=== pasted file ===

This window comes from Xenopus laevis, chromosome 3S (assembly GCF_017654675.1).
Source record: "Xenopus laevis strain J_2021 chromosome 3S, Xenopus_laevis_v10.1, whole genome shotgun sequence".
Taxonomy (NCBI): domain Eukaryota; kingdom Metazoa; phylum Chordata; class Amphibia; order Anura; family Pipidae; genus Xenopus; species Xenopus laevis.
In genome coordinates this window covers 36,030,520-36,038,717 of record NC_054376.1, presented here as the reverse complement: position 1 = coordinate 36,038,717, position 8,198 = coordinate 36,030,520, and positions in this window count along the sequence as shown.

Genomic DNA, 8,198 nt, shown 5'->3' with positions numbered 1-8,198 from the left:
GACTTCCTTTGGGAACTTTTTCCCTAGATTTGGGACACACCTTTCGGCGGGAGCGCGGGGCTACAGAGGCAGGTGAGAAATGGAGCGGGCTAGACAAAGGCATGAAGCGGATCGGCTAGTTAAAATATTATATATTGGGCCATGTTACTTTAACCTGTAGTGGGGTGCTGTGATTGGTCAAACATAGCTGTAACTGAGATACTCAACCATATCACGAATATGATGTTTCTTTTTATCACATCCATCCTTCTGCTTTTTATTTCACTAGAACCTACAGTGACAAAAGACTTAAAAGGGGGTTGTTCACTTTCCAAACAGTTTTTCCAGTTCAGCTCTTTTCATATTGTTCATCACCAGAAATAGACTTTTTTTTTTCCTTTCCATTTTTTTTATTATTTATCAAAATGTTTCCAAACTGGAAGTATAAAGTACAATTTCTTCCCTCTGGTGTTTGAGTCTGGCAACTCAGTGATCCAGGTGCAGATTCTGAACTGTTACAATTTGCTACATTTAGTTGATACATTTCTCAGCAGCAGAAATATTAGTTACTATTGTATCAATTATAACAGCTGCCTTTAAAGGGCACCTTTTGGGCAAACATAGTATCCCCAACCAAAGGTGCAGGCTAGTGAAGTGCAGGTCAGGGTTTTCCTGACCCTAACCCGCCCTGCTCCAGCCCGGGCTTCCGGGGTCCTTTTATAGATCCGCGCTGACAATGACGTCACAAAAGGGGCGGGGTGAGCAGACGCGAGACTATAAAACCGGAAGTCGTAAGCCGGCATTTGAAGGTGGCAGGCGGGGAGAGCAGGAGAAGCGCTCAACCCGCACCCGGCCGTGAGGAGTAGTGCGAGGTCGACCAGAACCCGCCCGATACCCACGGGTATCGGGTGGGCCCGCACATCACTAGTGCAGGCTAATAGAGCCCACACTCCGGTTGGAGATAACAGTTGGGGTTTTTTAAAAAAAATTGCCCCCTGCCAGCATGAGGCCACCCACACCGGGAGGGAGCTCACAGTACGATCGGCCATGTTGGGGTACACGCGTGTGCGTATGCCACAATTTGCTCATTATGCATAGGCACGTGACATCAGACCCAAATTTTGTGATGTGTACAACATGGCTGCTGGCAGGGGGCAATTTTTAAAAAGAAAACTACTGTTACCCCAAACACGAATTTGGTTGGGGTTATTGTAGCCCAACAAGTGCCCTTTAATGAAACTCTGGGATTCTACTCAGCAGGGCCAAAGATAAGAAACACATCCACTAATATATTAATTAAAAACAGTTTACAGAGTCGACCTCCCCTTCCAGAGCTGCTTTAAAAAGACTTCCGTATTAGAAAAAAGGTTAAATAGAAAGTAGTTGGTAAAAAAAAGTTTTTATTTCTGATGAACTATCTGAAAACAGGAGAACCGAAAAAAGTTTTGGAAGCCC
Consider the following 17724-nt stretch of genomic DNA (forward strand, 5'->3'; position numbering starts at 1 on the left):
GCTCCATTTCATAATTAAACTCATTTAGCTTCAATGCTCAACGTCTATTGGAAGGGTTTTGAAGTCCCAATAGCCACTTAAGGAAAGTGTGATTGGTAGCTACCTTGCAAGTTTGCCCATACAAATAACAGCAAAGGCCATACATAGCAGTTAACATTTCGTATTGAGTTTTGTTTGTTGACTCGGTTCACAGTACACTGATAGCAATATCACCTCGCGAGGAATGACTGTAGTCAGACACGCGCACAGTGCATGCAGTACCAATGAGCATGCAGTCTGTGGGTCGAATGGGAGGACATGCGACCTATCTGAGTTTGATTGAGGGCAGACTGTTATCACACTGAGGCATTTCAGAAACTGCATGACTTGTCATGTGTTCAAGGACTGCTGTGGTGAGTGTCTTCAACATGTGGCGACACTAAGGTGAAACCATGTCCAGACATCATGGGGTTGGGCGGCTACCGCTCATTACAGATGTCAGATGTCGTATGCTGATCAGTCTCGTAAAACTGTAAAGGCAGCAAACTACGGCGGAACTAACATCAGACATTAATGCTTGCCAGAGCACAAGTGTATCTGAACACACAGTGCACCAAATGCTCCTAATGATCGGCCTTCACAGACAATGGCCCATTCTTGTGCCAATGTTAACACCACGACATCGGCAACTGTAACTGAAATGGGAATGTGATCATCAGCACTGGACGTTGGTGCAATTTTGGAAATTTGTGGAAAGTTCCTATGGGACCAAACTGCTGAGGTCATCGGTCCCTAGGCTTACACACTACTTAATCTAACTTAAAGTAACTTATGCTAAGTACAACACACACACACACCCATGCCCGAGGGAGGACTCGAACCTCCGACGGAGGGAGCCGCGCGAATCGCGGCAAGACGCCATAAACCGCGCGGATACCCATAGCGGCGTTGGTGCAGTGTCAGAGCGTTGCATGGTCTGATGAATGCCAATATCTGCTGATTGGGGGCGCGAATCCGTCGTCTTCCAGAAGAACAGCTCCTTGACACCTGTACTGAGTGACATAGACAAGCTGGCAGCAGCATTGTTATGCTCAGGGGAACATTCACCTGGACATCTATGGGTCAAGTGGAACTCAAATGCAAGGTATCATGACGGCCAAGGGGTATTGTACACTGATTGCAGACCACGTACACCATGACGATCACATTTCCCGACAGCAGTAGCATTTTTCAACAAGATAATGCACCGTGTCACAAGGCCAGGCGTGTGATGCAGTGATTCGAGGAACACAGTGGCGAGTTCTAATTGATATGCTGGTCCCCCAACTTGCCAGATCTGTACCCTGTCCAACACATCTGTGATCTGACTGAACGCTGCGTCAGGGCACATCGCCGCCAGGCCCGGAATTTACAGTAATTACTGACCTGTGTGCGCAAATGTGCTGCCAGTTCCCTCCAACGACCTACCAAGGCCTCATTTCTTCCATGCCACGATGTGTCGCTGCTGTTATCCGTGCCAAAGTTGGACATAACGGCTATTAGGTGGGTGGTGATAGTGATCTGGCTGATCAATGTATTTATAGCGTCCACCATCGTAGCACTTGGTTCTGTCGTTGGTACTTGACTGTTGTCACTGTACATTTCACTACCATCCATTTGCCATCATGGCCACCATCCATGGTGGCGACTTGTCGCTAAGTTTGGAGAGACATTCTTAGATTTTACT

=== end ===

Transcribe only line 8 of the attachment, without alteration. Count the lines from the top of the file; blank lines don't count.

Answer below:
GCTCCATTTCATAATTAAACTCATTTAGCTTCAATGCTCAACGTCTATTGGAAGGGTTTTGAAGTCCCAATAGCCACTTAAGGAAAGTGTGATTGGTAGCTACCTTGCAAGTTTGCCCATACAAATAACAGCAAAGGCCATACATAGCAGTTAACATTTCGTATTGAGTTTTGTTTGTTGACTCGGTTCACAGTACACTGATAGCAATATCACCTCGCGAGGAATGACTGTAGTCAGACACGCGCACAGTGCATGCAGTACCAATGAGCATGCAGTCTGTGGGTCGAATGGGAGGACATGCGACCTATCTGAGTTTGATTGAGGGCAGACTGTTATCACACTGAGGCATTTCAGAAACTGCATGACTTGTCATGTGTTCAAGGACTGCTGTGGTGAGTGTCTTCAACATGTGGCGACACTAAGGTGAAACCATGTCCAGACATCATGGGGTTGGGCGGCTACCGCTCATTACAGATGTCAGATGTCGTATGCTGATCAGTCTCGTAAAACTGTAAAGGCAGCAAACTACGGCGGAACTAACATCAGACATTAATGCTTGCCAGAGCACAAGTGTATCTGAACACACAGTGCACCAAATGCTCCTAATGATCGGCCTTCACAGACAATGGCCCATTCTTGTGCCAATGTTAACACCACGACATCGGCAACTGTAACTGAAATGGGAATGTGATCATCAGCACTGGACGTTGGTGCAATTTTGGAAATTTGTGGAAAGTTCCTATGGGACCAAACTGCTGAGGTCATCGGTCCCTAGGCTTACACACTACTTAATCTAACTTAAAGTAACTTATGCTAAGTACAACACACACACACACCCATGCCCGAGGGAGGACTCGAACCTCCGACGGAGGGAGCCGCGCGAATCGCGGCAAGACGCCATAAACCGCGCGGATACCCATAGCGGCGTTGGTGCAGTGTCAGAGCGTTGCATGGTCTGATGAATGCCAATATCTGCTGATTGGGGGCGCGAATCCGTCGTCTTCCAGAAGAACAGCTCCTTGACACCTGTACTGAGTGACATAGACAAGCTGGCAGCAGCATTGTTATGCTCAGGGGAACATTCACCTGGACATCTATGGGTCAAGTGGAACTCAAATGCAAGGTATCATGACGGCCAAGGGGTATTGTACACTGATTGCAGACCACGTACACCATGACGATCACATTTCCCGACAGCAGTAGCATTTTTCAACAAGATAATGCACCGTGTCACAAGGCCAGGCGTGTGATGCAGTGATTCGAGGAACACAGTGGCGAGTTCTAATTGATATGCTGGTCCCCCAACTTGCCAGATCTGTACCCTGTCCAACACATCTGTGATCTGACTGAACGCTGCGTCAGGGCACATCGCCGCCAGGCCCGGAATTTACAGTAATTACTGACCTGTGTGCGCAAATGTGCTGCCAGTTCCCTCCAACGACCTACCAAGGCCTCATTTCTTCCATGCCACGATGTGTCGCTGCTGTTATCCGTGCCAAAGTTGGACATAACGGCTATTAGGTGGGTGGTGATAGTGATCTGGCTGATCAATGTATTTATAGCGTCCACCATCGTAGCACTTGGTTCTGTCGTTGGTACTTGACTGTTGTCACTGTACATTTCACTACCATCCATTTGCCATCATGGCCACCATCCATGGTGGCGACTTGTCGCTAAGTTTGGAGAGACATTCTTAGATTTTACT